This in turn will make the movement erratic and kills its accuracy. But for serious divers, most often than not they will have to use many equipments onboard and this will expose their watch to strong magnets. Due to this, a watch with anti-magnetic protection preferable.
But again even if you are just desk diving (like me), anti-magnetic protection sure won’t hurt =)
6- Impact/Shock Protection
Automatic and mechanical watches are very easy to damage from impact and this is very important for divers that might accidentally hit their watches with something down there. Those hundreds of miniscule parts can get out of order from even drop to the floor if not designed properly. The balance wheel pivot is one of the easiest part to break due to impact.
Watchmakers have developed ways to try to make their watch witstand drops better. Particularly for the balance wheel pivot, a sort of spring (proprietary design such as Swiss’ Incabloc and Seiko’s Diashock) on the jewel of the balance wheel is used to absorb any impact forces.
Incabloc shock protection in the form of “springs” (the gold color) attached to the jewel (pink ruby color at the center)
As a result, modern automatic watches are more impact resistant than vintage ones.
7- Helium Escape Valve
For the most extreme divings at very deep water depths, saturation diving is normally used. It put divers into a pressurized chamber which is then depressurized at steps to reduce the effect on a human’s body.
These chambers usually use a breathing gas mixture which contain helium, an inert gas that’s safe to be pressurized. The thing about helium is it’s the smallest natural gas particles than can easily get into a diver’s watch through very small openings (that not even pressurized water can get into!).
It’s all okay in the depths, but when the diver is going being depressurized, there is a possibility that the helium inside the watch can’t get out safely. The pressure difference (outside lower, inside higher) in the watch might cause damage with the crystal popping out the most frequent case.
Helium escape valve on the side of Rolex Sea-dweller
Helium escape valve is used to give a way for these helium gases to escape from the insides of a watch and is one of the hallmark for very serious diver’s watch, typically more than 300 m water resistance.
8- Strap Suitable For Using Diving Suit
Last but not least, a suitable strap for diving is needed. For rubber strap with pin buckle, it’s very easy to adjust the length when wearing the wet suit. But how to do that with a stainless steel bracelet?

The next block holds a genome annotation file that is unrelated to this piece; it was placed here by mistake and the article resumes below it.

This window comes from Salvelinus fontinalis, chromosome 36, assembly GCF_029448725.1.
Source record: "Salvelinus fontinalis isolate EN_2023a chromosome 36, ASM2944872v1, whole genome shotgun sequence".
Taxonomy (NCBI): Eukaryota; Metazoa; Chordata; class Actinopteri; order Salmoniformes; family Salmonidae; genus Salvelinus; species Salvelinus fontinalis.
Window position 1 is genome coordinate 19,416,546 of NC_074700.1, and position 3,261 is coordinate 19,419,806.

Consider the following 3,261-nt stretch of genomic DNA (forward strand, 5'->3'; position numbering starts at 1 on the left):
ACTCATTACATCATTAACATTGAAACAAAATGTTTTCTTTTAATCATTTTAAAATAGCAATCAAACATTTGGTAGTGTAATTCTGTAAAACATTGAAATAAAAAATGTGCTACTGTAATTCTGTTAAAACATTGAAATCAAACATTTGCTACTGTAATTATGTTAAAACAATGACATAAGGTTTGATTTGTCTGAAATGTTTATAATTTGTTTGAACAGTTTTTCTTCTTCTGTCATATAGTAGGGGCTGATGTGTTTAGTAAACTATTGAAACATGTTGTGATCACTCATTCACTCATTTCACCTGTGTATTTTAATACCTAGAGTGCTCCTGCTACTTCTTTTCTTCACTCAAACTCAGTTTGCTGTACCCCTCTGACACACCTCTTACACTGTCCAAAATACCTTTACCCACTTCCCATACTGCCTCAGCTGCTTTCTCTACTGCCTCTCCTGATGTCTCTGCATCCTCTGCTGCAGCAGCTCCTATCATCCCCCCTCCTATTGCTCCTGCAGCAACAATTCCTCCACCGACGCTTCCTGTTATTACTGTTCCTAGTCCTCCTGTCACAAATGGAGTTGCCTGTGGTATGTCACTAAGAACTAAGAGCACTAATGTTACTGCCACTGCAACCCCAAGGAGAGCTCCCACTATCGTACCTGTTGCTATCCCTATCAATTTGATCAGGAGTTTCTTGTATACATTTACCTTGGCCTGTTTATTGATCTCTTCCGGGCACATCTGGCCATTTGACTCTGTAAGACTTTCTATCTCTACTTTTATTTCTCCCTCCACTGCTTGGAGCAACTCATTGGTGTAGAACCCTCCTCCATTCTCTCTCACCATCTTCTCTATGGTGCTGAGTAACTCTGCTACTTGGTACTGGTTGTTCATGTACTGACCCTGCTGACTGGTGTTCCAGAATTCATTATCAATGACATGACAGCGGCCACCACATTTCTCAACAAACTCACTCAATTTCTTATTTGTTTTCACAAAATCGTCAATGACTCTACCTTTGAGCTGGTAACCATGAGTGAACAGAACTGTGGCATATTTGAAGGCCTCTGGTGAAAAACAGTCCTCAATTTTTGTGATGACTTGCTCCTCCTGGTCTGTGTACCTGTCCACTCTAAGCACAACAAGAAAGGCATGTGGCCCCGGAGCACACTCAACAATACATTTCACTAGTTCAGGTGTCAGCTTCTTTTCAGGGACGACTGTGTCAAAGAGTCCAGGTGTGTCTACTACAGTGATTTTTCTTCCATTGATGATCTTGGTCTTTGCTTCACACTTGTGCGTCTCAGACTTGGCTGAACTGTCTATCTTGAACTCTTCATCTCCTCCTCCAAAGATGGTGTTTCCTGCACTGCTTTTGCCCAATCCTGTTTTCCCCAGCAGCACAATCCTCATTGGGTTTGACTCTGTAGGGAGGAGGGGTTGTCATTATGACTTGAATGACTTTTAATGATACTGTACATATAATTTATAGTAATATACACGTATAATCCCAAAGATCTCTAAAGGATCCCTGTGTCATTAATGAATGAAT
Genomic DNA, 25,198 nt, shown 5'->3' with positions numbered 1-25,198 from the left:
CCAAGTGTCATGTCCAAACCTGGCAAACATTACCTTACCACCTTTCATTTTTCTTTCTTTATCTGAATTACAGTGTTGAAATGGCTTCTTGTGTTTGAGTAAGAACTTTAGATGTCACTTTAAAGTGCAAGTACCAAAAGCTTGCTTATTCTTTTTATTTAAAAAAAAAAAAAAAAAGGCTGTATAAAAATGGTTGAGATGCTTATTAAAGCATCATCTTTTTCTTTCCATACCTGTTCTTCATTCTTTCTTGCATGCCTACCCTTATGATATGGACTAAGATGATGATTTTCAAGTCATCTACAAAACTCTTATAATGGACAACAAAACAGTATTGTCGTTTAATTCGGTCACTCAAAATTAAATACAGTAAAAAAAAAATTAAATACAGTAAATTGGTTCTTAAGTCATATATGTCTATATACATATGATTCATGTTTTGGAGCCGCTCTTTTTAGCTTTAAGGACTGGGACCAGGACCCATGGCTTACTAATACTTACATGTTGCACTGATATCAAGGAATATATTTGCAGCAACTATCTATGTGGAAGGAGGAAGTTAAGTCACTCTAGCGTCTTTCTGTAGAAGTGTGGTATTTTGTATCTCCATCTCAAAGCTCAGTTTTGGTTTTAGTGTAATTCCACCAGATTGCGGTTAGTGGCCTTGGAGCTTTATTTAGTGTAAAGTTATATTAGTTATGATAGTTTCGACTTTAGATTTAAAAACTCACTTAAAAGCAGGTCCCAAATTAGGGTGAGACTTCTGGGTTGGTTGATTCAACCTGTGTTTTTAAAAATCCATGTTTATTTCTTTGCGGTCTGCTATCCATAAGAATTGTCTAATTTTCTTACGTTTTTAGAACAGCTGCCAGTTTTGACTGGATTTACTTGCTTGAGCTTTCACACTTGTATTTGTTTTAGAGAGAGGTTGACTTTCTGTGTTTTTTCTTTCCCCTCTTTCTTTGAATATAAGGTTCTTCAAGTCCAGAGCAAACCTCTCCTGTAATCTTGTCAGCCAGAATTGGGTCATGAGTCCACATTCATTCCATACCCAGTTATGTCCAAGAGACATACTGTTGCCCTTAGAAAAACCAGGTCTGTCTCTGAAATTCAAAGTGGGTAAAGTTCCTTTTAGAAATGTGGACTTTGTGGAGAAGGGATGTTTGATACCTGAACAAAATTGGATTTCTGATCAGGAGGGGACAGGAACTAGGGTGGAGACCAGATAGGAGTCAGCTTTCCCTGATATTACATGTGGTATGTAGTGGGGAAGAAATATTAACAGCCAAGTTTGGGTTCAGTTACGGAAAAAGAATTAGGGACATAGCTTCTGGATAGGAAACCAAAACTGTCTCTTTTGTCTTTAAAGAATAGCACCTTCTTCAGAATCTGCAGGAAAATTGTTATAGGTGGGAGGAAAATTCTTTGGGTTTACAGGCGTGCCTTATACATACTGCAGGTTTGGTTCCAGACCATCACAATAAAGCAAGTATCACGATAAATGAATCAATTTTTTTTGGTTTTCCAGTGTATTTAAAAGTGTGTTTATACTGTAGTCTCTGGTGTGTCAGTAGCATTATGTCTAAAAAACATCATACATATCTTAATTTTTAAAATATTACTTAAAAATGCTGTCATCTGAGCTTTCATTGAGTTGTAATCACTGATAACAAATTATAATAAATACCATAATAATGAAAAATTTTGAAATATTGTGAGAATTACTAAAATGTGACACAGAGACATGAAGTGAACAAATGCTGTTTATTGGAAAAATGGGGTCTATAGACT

A fully functional diver’s watches will have a bracelet with diver’s extension. It’s basically a folded link that can be opened to lengthen the bracelet for wet suit. Why I say “serious”? Because most diver’s watch lookalike won’t have this feature =)
ISO 6425 – Standard For Diver’s Watch
ISO or Internation Organization For Standardization is an independent global organization which produces standards for industries to be used globally. It encompasses major industries such as electrical engineering, civil engineering, oil and gas, documentation standards and even diver’s watch!
ISO 6425 is the standard for diver’s watch. Having this certification means the watch complied all of the requirements of the body such as:
- Minimium 100 m or 330 feet water resistance
- Water tightness in all aspects (dial window, caseback and crown)
- Overpressured up to 200 kPa
- Unidirectional bezel to time dive duration
- Legibility under dark fro time, bezel, and running second hand. For this, a very good lume is needed
- Magnetic resistance
- Shock resistance
- Resistance to salty water
Notice the DIVER’S 200m marking on the dial of this Seiko SKX009. That means this is an ISO certified dive watch. By the way, some watches can also put this marking on its caseback
When a diver’s watch have all of these requirements, it can then be marketed as an ISO certified diver’s watch. The dial can be marked with DIVER’S WATCH X M or DIVER’S X M – replace X with water resistance rating. This is another easy test to know if a watch is a true diver’s watch or just a watch with diver’s watch styling.
Diver’s Watch Brands And Price
Diver’s watch is a distinguished product for a brand as it symbolizes toughness in watch making. But the complexity in design and research costs means that only the biggest watch makers can enter this market. Its also due to this costs that most diver’s watches are expensive.
Rolex, Omega, Blancpain, just to name a few, are some of the biggest names in diver’s watch. For normal people, brands such as Tissot, Victorinox, Certina and Bulova have produced quality diver’s watch that is not as expensive. Finally Japanese watch makers such as Seiko and Orient produced some of the cheapest automatic diver’s watch around.
A Rolex Submariner Two-tone which can easily cost more than $10k
A diver’s watch price can vary from the cheap $15 Casio electronic dive watch to the expensive $11k Rolex Submariner. For a good entry level automatic diver’s watch, Seiko SKX007 and SKX009 prove to be very good watches even with their modest price tags.
Important Things To Know
A very important thing to know is the water resistance rating of a watch will not be the same forever because of degradation of seals and gaskets inside it. Because of this, it’s very important to do water resistance test for the watch every year, assuming this watch is going to be used extensively for deep dives. This is also the recommendation from many watch manufacturers.
But for diver’s watch not used for deep dives, I don’t think that’s necessary. I mean if you are going to buy a Submariner but will never let it touch even a pool water, then why do you need to do water resistance test? It’s just going to cost you more money, and if the watch is old enough, it might even break it.
Another important thing to note is to make sure the crown is tightly screwed in before jumping into any water. Most often than not, this is the common reason for diver’s watch failure.
I hope you guys enjoy and learnt about what is diver’s watch all about. It’s a truly versatile watch type and my personal favorite. It’s stylish enough to be used to work, while also solid and robust for extreme activities. Lume is definitely a big plus and it’s just too cool to look at the watch when it shine brightly in the dark.
The only downside with diver’s watch that I can think of is the heavy weight. It’s quite thicker than normal watches to get the necessary robustness for the water resistance. But I’d say you don’t have to worry about that as it will grow on you =)
Drop your questions below if there is anything you want to ask. Feel free to share your past experience on your diver’s watch too. Till next time.